As it turns out, nothing short of cutting the trail short would have helped us there, and we ran the last 20 minutes in relative darkness, though we could see enough to run on the dirt part of the trail. I was falling apart, but would ease up for about 15 seconds before pushing the pace again. The end couldn't have come at a better time- I was pretty much out of gas when we made it back out to Arlington Boulevard.
I was able to get up the next morning for a very easy Idylwood+, thanks to both my legs being ridiculously sore and the rest of me still trying to catch up from running in the heat 11 hours before. That afternoon, the schedule looked clear for McLean's track, so I biked out there so I could do hurdle drills after my run, but I arrived to find the place swarming with lax bros. There couldn't have been a worse infestation. I locked the bike, though, and took off on an eight-mile loop up Balls Hill Road to the neighborhood I explored during my pre-Cherry Blossom long run- the Ben and Doug. It was really pleasant, though my legs were still lagging. I noticed, moreso this time, the absolutely gigantic houses on Benjamin and Douglas streets, the roads that give this loop its name.
Wednesday, I hit a Bolling in the morning and went to the track after work, concerned about my ability to break 6:00 pace. Luckily, a group was doing miles at 5:20 pace. I did three, leading the second precisely. On the fourth, I let Tender and New Sam take a 20 second lead, which I would try to gain on, but in the meantime, the guys doing 69 second quarters jumped into start. I was close behind them, and didn't back off enough and came through 400 in 70 seconds. I called it a day, happy to have those 5:20s feel as easy as they did, considering how lousy I felt before it all started.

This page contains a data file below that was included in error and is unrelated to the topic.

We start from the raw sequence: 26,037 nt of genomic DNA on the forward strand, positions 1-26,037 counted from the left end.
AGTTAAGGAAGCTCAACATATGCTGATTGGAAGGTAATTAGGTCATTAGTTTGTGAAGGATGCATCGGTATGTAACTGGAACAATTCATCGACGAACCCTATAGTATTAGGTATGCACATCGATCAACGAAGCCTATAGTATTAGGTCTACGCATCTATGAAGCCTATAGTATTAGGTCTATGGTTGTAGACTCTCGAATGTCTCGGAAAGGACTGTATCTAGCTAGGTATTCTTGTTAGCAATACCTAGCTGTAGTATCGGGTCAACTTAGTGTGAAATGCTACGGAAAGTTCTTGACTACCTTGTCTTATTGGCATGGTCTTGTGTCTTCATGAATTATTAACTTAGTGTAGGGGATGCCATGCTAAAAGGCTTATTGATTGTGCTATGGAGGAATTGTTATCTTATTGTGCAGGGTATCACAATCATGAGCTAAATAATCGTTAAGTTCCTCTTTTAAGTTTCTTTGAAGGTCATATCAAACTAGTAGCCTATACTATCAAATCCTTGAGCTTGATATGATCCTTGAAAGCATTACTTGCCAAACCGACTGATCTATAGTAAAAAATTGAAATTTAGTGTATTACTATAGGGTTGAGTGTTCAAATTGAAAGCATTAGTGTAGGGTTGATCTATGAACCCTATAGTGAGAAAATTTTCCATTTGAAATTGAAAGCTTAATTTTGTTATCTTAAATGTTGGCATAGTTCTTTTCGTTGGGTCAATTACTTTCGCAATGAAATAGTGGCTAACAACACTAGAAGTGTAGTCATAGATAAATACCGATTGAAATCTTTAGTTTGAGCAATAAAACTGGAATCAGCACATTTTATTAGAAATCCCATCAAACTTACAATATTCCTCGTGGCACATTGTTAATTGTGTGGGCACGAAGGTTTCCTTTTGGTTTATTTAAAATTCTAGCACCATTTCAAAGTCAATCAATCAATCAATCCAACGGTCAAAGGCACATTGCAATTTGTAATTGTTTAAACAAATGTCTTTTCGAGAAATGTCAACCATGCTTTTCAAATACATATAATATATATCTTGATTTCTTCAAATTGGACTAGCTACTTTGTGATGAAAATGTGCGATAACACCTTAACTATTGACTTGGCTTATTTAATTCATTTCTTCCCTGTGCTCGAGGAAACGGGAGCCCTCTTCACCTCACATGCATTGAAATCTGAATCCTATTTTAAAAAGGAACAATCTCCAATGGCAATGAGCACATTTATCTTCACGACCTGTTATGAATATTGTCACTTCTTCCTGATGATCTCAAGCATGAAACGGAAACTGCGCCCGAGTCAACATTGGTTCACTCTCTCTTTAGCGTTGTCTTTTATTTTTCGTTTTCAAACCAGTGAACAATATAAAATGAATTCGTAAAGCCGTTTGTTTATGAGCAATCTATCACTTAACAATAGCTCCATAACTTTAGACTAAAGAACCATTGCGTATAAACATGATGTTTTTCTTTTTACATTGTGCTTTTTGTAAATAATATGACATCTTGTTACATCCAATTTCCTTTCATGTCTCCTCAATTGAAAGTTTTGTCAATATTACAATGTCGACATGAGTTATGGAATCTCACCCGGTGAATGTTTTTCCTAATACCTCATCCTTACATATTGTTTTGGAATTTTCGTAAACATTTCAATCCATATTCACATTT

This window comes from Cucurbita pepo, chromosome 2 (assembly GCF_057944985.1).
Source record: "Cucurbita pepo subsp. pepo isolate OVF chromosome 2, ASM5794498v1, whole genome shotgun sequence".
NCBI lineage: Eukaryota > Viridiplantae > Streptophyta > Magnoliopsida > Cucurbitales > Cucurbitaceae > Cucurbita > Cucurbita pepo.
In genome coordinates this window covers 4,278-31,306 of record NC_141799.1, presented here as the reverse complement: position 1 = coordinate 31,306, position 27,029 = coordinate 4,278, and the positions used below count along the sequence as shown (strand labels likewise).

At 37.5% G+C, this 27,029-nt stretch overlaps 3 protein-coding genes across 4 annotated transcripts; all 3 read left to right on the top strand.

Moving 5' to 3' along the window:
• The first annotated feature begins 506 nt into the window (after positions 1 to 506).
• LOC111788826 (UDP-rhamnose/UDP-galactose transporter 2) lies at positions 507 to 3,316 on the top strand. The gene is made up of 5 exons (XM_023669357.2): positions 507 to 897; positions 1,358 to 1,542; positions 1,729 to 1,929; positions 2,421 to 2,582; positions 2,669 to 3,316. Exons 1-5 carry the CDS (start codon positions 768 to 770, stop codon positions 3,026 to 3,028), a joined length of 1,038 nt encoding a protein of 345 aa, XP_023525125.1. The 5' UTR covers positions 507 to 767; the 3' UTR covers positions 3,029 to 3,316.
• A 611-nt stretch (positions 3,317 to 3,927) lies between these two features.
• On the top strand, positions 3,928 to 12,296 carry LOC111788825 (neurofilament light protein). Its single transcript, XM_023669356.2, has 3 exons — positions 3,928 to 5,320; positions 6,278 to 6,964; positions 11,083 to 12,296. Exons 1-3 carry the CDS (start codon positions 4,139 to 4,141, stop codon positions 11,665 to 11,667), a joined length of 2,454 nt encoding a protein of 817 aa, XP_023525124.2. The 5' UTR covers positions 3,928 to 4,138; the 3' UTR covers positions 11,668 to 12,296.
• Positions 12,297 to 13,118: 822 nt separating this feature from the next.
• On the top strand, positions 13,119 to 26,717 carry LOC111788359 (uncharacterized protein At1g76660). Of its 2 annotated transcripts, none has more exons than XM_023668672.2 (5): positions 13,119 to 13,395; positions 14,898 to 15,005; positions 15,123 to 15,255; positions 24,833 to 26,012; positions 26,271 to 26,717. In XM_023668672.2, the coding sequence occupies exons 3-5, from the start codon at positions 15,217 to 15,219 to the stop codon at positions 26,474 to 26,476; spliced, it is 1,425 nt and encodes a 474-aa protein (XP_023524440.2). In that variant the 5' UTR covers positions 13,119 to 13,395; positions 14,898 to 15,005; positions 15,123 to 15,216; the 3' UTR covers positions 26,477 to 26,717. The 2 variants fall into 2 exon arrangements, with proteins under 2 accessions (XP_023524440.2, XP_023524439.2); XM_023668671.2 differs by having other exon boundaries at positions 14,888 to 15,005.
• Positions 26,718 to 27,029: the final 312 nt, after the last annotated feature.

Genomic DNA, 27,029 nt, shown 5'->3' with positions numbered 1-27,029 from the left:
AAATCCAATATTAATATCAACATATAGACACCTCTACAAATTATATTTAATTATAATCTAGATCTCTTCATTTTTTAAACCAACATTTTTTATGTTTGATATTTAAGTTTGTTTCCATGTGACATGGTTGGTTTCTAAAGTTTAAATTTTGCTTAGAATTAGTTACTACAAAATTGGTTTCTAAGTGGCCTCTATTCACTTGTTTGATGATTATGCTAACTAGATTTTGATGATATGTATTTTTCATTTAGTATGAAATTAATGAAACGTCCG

Thursday afternoon I headed out to Fairview Park, which I hadn't seen in months. After a few laps of the pond, I took the trail around the office park to Falls Church High School and tried out much of the Jaguar 5k course. I liked the way it looked- rolling hills in a residential neighborhood, reminiscent of a lot of low-key 5k races I had run in Pittsburgh and Richmond. I headed home via Hollywood Cemetery, another route I hadn't taken in a while, and got 13.5 on a few missteps of a new loop I call, aptly, the Jaguar.
I woke up Friday needing a day off, and took one. Saturday I trudged through a pre-race run of the Park++, hoping for some relief from the heat before the George Washington Parkway Classic. Little did I know just how much relief I would get.
I tried to find a comfortable niche on Mike Smith's futon Saturday night and get to sleep before the race. My mind kept running through a Bruce Hornsby song (not The Way It Is) that I routinely listened to on my drive to Hounds practice from work in 2007, particularly when I got to the corner of Beeler and Forbes and sat at the light next to Dan Ruef's old house. It invariably drew my thoughts to much of that year, one marked by a lot of solid running, and that it was five years since my best 5k, a 14:57 at the Genesis 5k. That year wasn't all great, my heart issues threw the feasibility of my journalism career into doubt and I found a few times to feel lost and frustrated, but it had long held an awful lot of highlights from my adult life, both in and out of running. Part of me thought I was foolish for even trying to run fast again, because I was nowhere near that shape for short distances. It also reminded me that I was no longer a young man, with 30 coming pretty soon. Why was I still doing this? It was one thing when I was running really well (at the time) for the effort I put in back then, but this was now 2.5 years into committing serious time every day into running. Is there something else I'd rather do? I was revisiting the doubts that came on Easter, after a broken workout. I felt it might be unfair to weigh it all on the results the next morning, but there was a chance I would do it anyway.